Table 3 summarizes how ratings of individual pros and cons changed at follow-up. Six pros were rated lower at 12 months compared with baseline. The greatest change occurred on the item “to seek information on preventive measures,” where 43% of participants rated the benefit lower at follow-up than at baseline. Changes on that item were associated with APOE genotype, where ε4 carriers lowered their ratings less at follow-up than noncarriers (Δ = 0.28, t = 2.00, P = 0.047). “To give information about my children’s possible risk of AD” was also rated lower at follow-up, but ε4 carriers lowered their ratings more at follow-up than noncarriers (Δ = −0.47, t = 2.97, P = 0.003). Other individual items rated lower at follow-up than baseline, regardless of genotype, were “the need to make arrangements for my long-term care,” “to know more about my risk in case better treatments become available,” “the desire to contribute to research on AD,” and “the desire to start doing things sooner than I had planned to.” Changes in ratings of individual pros items were not associated with APOE genotype or educational protocol except for the two items noted above.
The ratings of four con items also showed changes. Three that were rated higher at follow-up than baseline were “the test does not give me a definite answer about whether or not I might get AD,” “there is no way to cure or prevent AD,” and “the results could affect my employment.” In contrast, “the test procedure would be too burdensome” was rated lower at follow-up than at baseline. No changes were associated with APOE genotype or educational protocol.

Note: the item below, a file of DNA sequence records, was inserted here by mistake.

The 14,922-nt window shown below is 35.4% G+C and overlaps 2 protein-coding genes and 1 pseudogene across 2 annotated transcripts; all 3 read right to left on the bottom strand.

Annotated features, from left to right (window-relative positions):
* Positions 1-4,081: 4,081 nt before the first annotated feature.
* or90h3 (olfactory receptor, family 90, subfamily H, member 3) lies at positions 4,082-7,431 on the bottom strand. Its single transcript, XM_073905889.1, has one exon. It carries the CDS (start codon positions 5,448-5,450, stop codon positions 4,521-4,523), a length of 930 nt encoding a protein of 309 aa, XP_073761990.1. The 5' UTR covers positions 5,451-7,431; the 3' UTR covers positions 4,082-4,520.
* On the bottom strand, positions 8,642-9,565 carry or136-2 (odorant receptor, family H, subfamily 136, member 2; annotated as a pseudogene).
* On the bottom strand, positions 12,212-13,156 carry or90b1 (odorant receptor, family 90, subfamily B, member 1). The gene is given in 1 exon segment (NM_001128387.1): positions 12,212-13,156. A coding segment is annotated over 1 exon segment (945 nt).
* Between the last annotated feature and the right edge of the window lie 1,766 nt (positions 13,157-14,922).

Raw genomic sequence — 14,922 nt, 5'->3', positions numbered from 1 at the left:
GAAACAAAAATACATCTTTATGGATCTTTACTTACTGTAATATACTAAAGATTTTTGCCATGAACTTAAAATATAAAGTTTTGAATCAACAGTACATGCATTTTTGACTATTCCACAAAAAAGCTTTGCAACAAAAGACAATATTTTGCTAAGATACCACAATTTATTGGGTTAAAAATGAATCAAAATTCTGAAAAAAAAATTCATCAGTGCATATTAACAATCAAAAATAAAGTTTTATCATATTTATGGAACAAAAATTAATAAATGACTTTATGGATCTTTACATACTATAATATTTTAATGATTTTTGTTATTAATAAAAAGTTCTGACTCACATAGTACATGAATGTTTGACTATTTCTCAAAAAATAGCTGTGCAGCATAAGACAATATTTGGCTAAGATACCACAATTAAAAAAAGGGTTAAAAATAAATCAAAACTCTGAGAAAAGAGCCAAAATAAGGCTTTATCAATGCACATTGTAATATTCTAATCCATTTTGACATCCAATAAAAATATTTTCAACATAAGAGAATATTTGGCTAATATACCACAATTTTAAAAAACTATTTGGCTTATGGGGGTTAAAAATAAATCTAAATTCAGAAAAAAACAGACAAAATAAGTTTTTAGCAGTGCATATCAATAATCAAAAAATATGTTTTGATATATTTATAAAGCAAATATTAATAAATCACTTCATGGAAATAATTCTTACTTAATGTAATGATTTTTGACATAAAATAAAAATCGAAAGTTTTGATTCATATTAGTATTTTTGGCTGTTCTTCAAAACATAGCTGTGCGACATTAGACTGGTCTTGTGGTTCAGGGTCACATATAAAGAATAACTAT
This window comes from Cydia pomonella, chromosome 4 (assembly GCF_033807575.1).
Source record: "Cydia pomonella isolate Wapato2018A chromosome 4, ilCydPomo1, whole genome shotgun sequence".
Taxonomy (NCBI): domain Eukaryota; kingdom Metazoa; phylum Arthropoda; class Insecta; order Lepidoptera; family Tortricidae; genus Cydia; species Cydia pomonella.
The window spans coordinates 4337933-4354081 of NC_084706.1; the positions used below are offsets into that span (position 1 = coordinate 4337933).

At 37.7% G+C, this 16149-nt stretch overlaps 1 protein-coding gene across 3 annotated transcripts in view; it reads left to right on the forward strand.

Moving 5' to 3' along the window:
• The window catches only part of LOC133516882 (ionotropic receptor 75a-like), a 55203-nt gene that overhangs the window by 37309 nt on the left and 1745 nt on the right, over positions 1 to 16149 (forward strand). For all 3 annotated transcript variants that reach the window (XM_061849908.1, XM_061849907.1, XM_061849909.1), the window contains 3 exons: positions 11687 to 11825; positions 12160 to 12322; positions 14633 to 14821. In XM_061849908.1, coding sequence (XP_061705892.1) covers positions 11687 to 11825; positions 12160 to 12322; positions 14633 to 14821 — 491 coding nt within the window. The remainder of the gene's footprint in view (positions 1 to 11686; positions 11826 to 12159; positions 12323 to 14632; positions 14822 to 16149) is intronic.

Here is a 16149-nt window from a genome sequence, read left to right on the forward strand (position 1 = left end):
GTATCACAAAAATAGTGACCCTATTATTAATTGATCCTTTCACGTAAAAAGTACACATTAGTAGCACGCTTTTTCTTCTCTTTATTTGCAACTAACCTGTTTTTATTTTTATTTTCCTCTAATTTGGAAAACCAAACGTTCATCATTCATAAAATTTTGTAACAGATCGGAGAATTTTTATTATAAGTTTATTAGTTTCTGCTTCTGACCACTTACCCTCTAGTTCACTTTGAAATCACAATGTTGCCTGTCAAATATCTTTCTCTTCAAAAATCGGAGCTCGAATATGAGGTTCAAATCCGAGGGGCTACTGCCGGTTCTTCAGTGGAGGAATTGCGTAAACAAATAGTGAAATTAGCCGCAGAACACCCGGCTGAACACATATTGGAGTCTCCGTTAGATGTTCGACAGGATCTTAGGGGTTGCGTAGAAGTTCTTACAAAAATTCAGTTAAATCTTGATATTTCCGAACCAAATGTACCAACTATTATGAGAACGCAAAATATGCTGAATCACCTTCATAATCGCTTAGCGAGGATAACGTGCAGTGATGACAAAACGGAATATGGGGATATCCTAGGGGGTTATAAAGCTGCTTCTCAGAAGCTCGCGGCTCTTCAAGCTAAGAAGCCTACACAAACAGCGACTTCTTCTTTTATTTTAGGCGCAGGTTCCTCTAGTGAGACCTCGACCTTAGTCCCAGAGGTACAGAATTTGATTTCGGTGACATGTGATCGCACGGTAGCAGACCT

This is the first analysis to explore how perceptions about the pros and cons about genetic susceptibility tests change after actual testing. Our data supported the hypothesis that people who seek and obtain APOE genetic testing as part of obtaining AD risk assessment retain strong positive attitudes about the experience but generally reduce their endorsements of the pros and increase their concerns about risk of discrimination after undergoing testing. Among the topics where perceptions of the pros were diminished after disclosure, this drop was particularly striking in the items “to seek information about preventative measures” and “to know about risk in case better treatments become available.” Similarly, there was an increase in the perceived con item “lack of a cure or prevention.” One of the main reasons APOE testing of asymptomatic patients for AD risk is not part of standard clinical practice is the absence of options to prevent or delay disease onset,38–40 and educational materials in the REVEAL Study emphasized that “there are no proven ways to prevent Alzheimer disease.” Despite this clear disclaimer, it is possible that some participants sought susceptibility testing thinking that genetic susceptibility testing would expose them to new strategies for reducing or delaying AD risk, especially when conducted as part of research. Anecdotally, many participants asked REVEAL Study personnel whether the investigative team was also associated with prevention and treatment trials, although such queries were not formally tracked.